Amazon and Red Hat partner on bringing OpenShift to AWS

Containers on a ship
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AWS and Red Hat have jointly launched a managed service that allows customers of both companies to manage containerised applications through the cloud.

With Red Hat OpenShift Service for AWS (ROSA), Red Hat customers can create cloud-based Kubernetes clusters, as well as build and scale their containerised applications, without needing to manage any underlying infrastructure.

ROSA allows businesses to more smoothly move on-prem Red Hat OpenShift workloads to AWS, with this managed service available alongside tighter integrations with a suite of AWS services.

Existing AWS customers can also take advantage of the partnership by deploying container clusters without needing to go through Red Hat. Billing, as well as technical support, is handled directly through AWS, with no up-front investments, and customers charged only for the container clusters and nodes they use.

“Increasingly, customers are turning to containers to improve application velocity and portability, and they’re growing to rely on technologies like Red Hat OpenShift and AWS that make it easier to deploy containerised applications,” said AWS’ GM Kubernetes, Bob Wise.

“ROSA gives these customers the ability to seamlessly run containers on AWS using familiar Red Hat OpenShift APIs and tooling, and integrates the full breadth and depth of AWS services to build, scale, and manage their workloads.”

Red Hat’s OpenShift platform is a family of containerised software products. The flagship Container Platform serves as an on-premises platform as a service (PaaS) system built around Docker containers and managed by Kubernetes.

Many OpenShift customers have in the past been required to manage OpenShift clusters on top of AWS deployments by themselves, with much more work required to make it happen, including maintaining two vendor relationships. Using ROSA will allow them to create Kubernetes clusters using OpenShift APIs and tools while being able to access a variety of AWS services from within the AWS console.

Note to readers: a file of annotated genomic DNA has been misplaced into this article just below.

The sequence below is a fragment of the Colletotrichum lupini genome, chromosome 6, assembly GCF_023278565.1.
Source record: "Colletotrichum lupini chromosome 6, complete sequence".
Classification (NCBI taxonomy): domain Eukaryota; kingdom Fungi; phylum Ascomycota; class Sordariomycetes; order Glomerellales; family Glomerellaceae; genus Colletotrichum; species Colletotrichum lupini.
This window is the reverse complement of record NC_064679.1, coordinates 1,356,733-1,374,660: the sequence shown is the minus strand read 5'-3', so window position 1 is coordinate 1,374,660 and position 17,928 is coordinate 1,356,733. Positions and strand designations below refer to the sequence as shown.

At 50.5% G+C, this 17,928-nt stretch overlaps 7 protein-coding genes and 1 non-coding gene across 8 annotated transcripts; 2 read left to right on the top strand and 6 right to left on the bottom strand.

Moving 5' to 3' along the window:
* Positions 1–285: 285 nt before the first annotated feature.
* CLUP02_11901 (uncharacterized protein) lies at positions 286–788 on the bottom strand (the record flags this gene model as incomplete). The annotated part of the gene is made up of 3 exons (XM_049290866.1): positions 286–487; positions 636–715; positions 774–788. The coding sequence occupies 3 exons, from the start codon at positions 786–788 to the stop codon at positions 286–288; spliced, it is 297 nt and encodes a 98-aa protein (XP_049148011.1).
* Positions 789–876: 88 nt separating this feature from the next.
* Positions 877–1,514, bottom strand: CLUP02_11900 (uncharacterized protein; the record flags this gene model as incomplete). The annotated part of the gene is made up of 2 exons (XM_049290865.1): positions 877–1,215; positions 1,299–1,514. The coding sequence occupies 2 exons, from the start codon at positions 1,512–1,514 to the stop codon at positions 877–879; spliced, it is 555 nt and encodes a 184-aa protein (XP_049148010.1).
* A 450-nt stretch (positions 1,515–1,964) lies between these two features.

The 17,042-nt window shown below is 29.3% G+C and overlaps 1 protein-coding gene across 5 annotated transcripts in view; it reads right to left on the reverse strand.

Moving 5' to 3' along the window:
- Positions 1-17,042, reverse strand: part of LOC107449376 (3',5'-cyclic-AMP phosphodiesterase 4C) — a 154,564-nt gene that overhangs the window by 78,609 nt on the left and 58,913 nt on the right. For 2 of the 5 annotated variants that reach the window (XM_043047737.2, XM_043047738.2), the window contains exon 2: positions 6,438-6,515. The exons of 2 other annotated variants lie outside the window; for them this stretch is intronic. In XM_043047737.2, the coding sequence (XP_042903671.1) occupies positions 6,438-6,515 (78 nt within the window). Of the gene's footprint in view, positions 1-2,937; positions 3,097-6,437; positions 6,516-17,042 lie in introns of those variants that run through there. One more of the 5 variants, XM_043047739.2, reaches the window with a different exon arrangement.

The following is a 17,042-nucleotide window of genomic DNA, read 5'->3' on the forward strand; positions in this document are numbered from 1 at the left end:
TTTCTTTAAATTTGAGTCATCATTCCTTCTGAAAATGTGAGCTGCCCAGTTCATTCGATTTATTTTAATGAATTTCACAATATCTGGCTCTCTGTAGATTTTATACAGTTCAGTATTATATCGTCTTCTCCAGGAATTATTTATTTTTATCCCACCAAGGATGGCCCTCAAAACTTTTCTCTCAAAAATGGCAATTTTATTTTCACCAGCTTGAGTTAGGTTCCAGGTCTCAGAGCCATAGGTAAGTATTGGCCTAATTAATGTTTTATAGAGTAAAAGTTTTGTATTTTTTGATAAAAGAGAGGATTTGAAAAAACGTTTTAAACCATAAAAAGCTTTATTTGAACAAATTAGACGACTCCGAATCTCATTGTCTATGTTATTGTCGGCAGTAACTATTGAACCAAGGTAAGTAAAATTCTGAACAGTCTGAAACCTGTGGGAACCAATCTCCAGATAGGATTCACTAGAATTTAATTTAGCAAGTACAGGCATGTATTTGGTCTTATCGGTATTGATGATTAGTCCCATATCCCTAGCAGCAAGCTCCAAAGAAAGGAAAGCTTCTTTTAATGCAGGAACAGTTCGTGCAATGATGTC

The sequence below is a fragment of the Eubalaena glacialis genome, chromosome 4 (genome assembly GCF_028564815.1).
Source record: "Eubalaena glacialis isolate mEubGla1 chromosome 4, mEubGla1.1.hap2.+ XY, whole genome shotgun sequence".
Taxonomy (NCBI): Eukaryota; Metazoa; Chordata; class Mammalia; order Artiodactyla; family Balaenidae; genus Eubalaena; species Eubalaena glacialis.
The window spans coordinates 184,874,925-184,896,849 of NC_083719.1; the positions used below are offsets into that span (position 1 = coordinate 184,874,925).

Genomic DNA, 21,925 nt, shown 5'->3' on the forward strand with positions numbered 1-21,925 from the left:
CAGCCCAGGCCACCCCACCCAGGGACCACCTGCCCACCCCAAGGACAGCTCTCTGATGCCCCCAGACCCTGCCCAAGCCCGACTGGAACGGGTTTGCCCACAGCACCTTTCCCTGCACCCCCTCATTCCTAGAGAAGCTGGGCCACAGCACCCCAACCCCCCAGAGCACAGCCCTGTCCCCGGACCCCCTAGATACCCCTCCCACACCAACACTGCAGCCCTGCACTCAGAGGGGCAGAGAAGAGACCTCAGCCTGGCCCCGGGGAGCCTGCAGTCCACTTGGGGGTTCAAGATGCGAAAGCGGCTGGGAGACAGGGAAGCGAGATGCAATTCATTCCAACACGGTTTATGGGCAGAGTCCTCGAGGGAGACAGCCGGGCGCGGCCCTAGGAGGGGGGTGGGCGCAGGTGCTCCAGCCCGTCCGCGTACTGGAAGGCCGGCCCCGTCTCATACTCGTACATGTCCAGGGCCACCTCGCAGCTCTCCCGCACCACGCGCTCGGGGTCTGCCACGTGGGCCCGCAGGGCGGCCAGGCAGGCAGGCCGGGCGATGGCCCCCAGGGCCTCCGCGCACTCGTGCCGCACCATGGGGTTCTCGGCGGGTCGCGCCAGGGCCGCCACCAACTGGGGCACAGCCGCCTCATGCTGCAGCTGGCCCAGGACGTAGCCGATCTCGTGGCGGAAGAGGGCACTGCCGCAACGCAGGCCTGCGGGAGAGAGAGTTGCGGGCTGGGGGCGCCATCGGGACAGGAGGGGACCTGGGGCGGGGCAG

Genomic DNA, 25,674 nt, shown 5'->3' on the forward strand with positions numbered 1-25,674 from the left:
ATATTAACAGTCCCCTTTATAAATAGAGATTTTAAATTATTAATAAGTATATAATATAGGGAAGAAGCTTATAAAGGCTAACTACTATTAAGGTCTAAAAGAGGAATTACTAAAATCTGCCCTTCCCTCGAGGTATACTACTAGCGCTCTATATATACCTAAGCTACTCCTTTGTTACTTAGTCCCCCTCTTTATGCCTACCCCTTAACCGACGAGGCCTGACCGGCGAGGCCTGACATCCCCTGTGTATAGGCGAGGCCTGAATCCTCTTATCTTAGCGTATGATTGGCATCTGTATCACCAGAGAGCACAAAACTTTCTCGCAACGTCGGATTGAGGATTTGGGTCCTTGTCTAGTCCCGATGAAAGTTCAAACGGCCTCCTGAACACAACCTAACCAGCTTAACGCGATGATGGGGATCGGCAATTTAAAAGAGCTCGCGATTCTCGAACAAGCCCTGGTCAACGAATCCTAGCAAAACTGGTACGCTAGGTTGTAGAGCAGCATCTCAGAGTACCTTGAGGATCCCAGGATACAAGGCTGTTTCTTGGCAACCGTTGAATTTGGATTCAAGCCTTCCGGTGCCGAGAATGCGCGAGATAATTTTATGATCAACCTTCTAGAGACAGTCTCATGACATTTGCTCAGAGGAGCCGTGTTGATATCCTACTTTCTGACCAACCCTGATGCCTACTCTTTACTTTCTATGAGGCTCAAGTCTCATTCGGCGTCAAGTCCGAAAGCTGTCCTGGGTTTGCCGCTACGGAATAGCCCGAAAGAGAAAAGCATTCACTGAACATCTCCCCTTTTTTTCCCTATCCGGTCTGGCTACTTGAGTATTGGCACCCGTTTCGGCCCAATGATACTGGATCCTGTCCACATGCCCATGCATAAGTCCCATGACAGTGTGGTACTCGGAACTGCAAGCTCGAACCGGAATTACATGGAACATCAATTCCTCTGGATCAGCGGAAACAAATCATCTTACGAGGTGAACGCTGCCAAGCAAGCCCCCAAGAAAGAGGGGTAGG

With ROSA, AWS claims Red Hat customers can access the breadth of its compute, database, analytics, machine learning, networking, and mobile services in order to build secure and scalable applications much faster.

Each ROSA cluster comes with a fully-managed control plane and application nodes. Installation, management, maintenance, and upgrades are monitored by Red Hat’s site reliability engineering (SRE) division with joint Red Hat and Amazon support. Cluster services, such as logging, metrics, monitoring, are also available.

Customers can acquire the service directly from the AWS console on their own. As with other AWS services, such as elastic compute cloud (EC2), organisations spin up OpenShift clusters and will be charged based on consumption. Customers can also contact their Red Hat or AWS representative to purchase ROSA clusters.

“Red Hat OpenShift provides a common, open and enterprise-grade Kubernetes platform to span hybrid infrastructure, from a customer’s physical datacenter to their operations in AWS,” said Red Hat’s VP for Hosted Platforms, Sathish Balakrishnan.

“ROSA provides a streamlined process for organizations that want to extend the power of Red Hat OpenShift in AWS without having to manage separate technology streams, enabling IT teams to focus on delivering value and not managing underlying infrastructure.”

Keumars Afifi-Sabet
Features Editor

Keumars Afifi-Sabet is a writer and editor that specialises in public sector, cyber security, and cloud computing. He first joined ITPro as a staff writer in April 2018 and eventually became its Features Editor. Although a regular contributor to other tech sites in the past, these days you will find Keumars on LiveScience, where he runs its Technology section.